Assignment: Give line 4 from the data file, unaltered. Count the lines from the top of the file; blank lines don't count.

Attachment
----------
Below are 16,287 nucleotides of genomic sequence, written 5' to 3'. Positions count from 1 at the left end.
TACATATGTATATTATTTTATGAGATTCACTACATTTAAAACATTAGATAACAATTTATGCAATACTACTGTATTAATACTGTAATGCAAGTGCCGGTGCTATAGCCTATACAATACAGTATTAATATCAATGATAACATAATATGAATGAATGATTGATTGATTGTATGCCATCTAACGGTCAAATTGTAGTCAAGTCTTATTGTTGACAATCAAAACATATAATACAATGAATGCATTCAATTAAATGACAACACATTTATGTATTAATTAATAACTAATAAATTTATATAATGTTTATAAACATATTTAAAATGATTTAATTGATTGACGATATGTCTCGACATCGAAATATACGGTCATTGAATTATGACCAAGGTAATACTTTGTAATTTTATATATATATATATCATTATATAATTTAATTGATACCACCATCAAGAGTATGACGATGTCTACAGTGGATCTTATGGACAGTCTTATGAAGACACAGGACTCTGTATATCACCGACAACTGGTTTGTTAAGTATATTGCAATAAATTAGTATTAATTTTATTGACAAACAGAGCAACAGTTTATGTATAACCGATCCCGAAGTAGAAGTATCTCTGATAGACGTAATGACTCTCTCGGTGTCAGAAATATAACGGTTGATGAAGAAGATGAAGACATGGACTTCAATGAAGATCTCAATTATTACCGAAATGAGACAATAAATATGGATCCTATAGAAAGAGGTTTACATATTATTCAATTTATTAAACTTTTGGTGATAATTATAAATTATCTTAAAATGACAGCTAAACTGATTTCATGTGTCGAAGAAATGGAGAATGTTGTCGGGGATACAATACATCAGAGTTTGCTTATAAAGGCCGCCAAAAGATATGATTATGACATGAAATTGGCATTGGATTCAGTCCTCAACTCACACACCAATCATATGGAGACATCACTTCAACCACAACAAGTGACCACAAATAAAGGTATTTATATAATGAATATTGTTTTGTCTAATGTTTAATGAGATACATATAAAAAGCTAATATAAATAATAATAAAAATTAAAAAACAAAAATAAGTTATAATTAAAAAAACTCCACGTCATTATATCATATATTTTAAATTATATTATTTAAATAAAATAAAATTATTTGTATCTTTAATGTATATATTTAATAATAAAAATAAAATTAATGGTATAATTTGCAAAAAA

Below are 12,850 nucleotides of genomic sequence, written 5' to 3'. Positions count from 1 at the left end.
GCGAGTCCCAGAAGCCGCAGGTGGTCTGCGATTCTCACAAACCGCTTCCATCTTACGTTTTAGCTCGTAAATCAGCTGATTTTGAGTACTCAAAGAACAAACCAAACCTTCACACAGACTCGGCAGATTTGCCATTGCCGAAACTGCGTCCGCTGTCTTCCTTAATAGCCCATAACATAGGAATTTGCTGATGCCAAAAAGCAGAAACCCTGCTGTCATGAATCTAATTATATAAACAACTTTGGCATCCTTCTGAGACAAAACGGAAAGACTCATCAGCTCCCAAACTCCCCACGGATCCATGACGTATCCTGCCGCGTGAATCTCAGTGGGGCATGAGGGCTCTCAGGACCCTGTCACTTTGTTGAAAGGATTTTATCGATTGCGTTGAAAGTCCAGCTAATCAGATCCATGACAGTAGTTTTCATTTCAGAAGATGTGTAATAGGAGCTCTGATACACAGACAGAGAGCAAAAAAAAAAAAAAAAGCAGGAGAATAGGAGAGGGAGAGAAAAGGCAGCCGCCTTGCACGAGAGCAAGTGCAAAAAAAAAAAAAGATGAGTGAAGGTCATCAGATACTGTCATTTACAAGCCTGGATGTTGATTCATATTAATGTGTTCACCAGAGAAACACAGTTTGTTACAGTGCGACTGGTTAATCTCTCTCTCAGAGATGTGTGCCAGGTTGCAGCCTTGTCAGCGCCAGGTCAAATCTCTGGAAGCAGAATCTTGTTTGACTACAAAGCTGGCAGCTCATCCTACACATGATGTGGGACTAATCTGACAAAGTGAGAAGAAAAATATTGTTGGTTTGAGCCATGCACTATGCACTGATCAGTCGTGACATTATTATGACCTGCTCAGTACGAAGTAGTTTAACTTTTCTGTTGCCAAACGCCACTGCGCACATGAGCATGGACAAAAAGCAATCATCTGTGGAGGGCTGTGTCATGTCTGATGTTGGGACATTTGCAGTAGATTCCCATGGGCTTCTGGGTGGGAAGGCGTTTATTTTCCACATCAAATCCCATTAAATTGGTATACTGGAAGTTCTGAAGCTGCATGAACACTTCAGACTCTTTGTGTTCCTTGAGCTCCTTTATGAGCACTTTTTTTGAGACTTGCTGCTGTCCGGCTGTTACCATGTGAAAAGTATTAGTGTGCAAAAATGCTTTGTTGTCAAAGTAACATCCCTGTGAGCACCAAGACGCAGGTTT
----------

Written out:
GCGAGTCCCAGAAGCCGCAGGTGGTCTGCGATTCTCACAAACCGCTTCCATCTTACGTTTTAGCTCGTAAATCAGCTGATTTTGAGTACTCAAAGAACAAACCAAACCTTCACACAGACTCGGCAGATTTGCCATTGCCGAAACTGCGTCCGCTGTCTTCCTTAATAGCCCATAACATAGGAATTTGCTGATGCCAAAAAGCAGAAACCCTGCTGTCATGAATCTAATTATATAAACAACTTTGGCATCCTTCTGAGACAAAACGGAAAGACTCATCAGCTCCCAAACTCCCCACGGATCCATGACGTATCCTGCCGCGTGAATCTCAGTGGGGCATGAGGGCTCTCAGGACCCTGTCACTTTGTTGAAAGGATTTTATCGATTGCGTTGAAAGTCCAGCTAATCAGATCCATGACAGTAGTTTTCATTTCAGAAGATGTGTAATAGGAGCTCTGATACACAGACAGAGAGCAAAAAAAAAAAAAAAAGCAGGAGAATAGGAGAGGGAGAGAAAAGGCAGCCGCCTTGCACGAGAGCAAGTGCAAAAAAAAAAAAAGATGAGTGAAGGTCATCAGATACTGTCATTTACAAGCCTGGATGTTGATTCATATTAATGTGTTCACCAGAGAAACACAGTTTGTTACAGTGCGACTGGTTAATCTCTCTCTCAGAGATGTGTGCCAGGTTGCAGCCTTGTCAGCGCCAGGTCAAATCTCTGGAAGCAGAATCTTGTTTGACTACAAAGCTGGCAGCTCATCCTACACATGATGTGGGACTAATCTGACAAAGTGAGAAGAAAAATATTGTTGGTTTGAGCCATGCACTATGCACTGATCAGTCGTGACATTATTATGACCTGCTCAGTACGAAGTAGTTTAACTTTTCTGTTGCCAAACGCCACTGCGCACATGAGCATGGACAAAAAGCAATCATCTGTGGAGGGCTGTGTCATGTCTGATGTTGGGACATTTGCAGTAGATTCCCATGGGCTTCTGGGTGGGAAGGCGTTTATTTTCCACATCAAATCCCATTAAATTGGTATACTGGAAGTTCTGAAGCTGCATGAACACTTCAGACTCTTTGTGTTCCTTGAGCTCCTTTATGAGCACTTTTTTTGAGACTTGCTGCTGTCCGGCTGTTACCATGTGAAAAGTATTAGTGTGCAAAAATGCTTTGTTGTCAAAGTAACATCCCTGTGAGCACCAAGACGCAGGTTT